(f0, f1=<function <lambda>>, f2=<function <lambda>>)[source]¶ This method returns a tuple with the ‘a’, ‘b’, ‘c’ coefficients of the general equation ‘y = a*f0(x) + b*f1(x) + c*f2(x)’ that best fits the table data, using the least squares approach.
Parameters: f1, f2 (f0,) – Functions used to build the general equation. Returns: ‘a’, ‘b’, ‘c’ coefficients of best general equation fit. Return type: tuple Raises: ZeroDivisionError if input functions are null or input data leads to a division by zero >>> cf4 = CurveFitting([3, 20, 34, 50, 75, 88, 111, 129, 143, 160, 183, ... 200, 218, 230, 248, 269, 290, 303, 320, 344], ... [0.0433, 0.2532, 0.3386, 0.3560, 0.4983, 0.7577, ... 1.4585, 1.8628, 1.8264, 1.2431, 0.2043, ... 1.2431, 1.8422, 1.8726, 1.4889, 0.8372, ... 0.4377, 0.3640, 0.3508, 0.2126]) >>> def sin1(x): return sin(radians(x)) >>> def sin2(x): return sin(radians(2.0*x)) >>> def sin3(x): return sin(radians(3.0*x)) >>> a, b, c = cf4.general_fitting(sin1, sin2, sin3) >>> print("a = {}; b = {}; c = {}".format(round(a, 2), round(b, 2), ... round(c, 2))) a = 1.2; b = 0.77; c = 0.39
>>> cf5 = CurveFitting([0, 1.2, 1.4, 1.7, 2.1, 2.2]) >>> a, b, c = cf5.general_fitting(sqrt) >>> print("a = {}; b = {}; c = {}".format(round(a, 3), round(b, 3), ... round(c, 3))) a = 1.016; b = 0.0; c = 0.0

linear_fitting
()[source]¶ This method returns a tuple with the ‘a’, ‘b’ coefficients of the linear equation ‘y = a*x + b’ that best fits the table data, using the least squares approach.
Returns: ‘a’, ‘b’ coefficients of best linear equation fit. Return type: tuple Raises: ZeroDivisionError if input data leads to a division by zero >>> cf = CurveFitting([73.0, 38.0, 35.0, 42.0, 78.0, 68.0, 74.0, 42.0, ... 52.0, 54.0, 39.0, 61.0, 42.0, 49.0, 50.0, 62.0, ... 44.0, 39.0, 43.0, 54.0, 44.0, 37.0], ... [90.4, 125.3, 161.8, 143.4, 52.5, 50.8, 71.5, ... 152.8, 131.3, 98.5, 144.8, 78.1, 89.5, 63.9, ... 112.1, 82.0, 119.8, 161.2, 208.4, 111.6, 167.1, ... 162.1]) >>> a, b = cf.linear_fitting() >>> print("a = {} b = {}".format(round(a, 2), round(b, 2))) a = 2.49 b = 244.18

quadratic_fitting
()[source]¶ This method returns a tuple with the ‘a’, ‘b’, ‘c’ coefficients of the quadratic equation ‘y = a*x*x + b*x + c’ that best fits the table data, using the least squares approach.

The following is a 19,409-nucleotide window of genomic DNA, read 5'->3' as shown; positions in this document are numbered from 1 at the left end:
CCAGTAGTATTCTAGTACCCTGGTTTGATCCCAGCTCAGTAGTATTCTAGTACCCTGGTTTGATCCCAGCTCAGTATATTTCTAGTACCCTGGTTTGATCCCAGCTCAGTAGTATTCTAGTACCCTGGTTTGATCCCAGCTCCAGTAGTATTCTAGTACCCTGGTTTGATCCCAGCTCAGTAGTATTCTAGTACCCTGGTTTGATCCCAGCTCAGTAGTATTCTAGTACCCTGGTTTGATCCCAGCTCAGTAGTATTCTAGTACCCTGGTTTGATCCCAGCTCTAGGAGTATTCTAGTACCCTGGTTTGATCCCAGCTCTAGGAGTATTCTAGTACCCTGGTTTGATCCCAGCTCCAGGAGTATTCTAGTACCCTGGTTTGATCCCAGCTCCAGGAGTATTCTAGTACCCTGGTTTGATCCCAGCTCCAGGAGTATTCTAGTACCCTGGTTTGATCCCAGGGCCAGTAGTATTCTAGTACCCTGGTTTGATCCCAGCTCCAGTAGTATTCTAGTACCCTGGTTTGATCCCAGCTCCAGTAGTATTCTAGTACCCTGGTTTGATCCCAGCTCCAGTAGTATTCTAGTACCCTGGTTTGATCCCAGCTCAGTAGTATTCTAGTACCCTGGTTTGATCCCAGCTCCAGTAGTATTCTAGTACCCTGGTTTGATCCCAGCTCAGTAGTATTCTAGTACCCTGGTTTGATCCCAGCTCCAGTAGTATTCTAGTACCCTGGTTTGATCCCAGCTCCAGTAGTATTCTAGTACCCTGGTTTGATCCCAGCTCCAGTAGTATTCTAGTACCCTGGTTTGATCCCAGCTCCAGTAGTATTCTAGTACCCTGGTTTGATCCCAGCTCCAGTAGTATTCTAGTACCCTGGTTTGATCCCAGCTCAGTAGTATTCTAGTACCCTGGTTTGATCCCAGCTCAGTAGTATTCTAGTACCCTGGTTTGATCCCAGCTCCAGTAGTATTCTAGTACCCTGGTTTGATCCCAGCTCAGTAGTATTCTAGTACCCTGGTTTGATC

Returns: ‘a’, ‘b’, ‘c’ coefficients of best quadratic equation fit. Return type: tuple Raises: ZeroDivisionError if input data leads to a division by zero >>> cf2 = CurveFitting([2.0, 1.5, 1.0, 0.5, 0.0, 0.5, 1.0, 1.5, ... 2.0, 2.5,3.0], ... [9.372, 3.821, 0.291, 3.730, 5.822, 8.324, ... 9.083, 6.957, 7.006, 0.365, 1.722]) >>> a, b, c = cf2.quadratic_fitting() >>> print("a = {}; b = {}; c = {}".format(round(a, 2), round(b, 2), ... round(c, 2))) a = 2.22; b = 3.76; c = 6.64

set
(*args)[source]¶ Method used to define the value pairs of CurveFitting object.
This takes pairs of (x, y) values from the table of interest. These pairs of values can be given as a sequence of int/floats, tuples, lists, or Angles. It is also possible to provide a CurveFitting object to this method in order to get a copy.
Note
When using Angles, be careful with the 360to0 discontinuity
If a sequence of int, floats or Angles is given, the values in the odd positions are considered to belong to the ‘x’ set, while the values in the even positions belong to the ‘y’ set. If only one tuple or list is provided, it is assumed that it is the ‘y’ set, and the ‘x’ set is build from 0 onwards with steps of length 1.
Please keep in mind that a minimum of two data pairs are needed in order to carry out any interpolation. If only one value is provided, a ValueError exception will be raised.
Parameters: args (int, float, list, tuple, Angle
) – Input tabular values, or another CurveFitting object.Returns: None. Return type: None Raises: ValueError if not enough input data pairs are provided. Raises: TypeError if input values are of wrong type. >>> i = CurveFitting() >>> i.set([5, 3, 6, 1, 2, 4, 9], [10, 6, 12, 2, 4, 8]) >>> print(i._x) [5, 3, 6, 1, 2, 4] >>> print(i._y) [10, 6, 12, 2, 4, 8] >>> j = CurveFitting() >>> j.set([3, 8, 1, 12, 2, 5, 8]) >>> print(j._x) [0, 1, 2, 3, 4, 5, 6] >>> print(j._y) [3, 8, 1, 12, 2, 5, 8] >>> k = CurveFitting(3, 8, 1, 12, 2, 5, 8) >>> print(k._x) [3, 1, 2] >>> print(k._y) [8, 12, 5]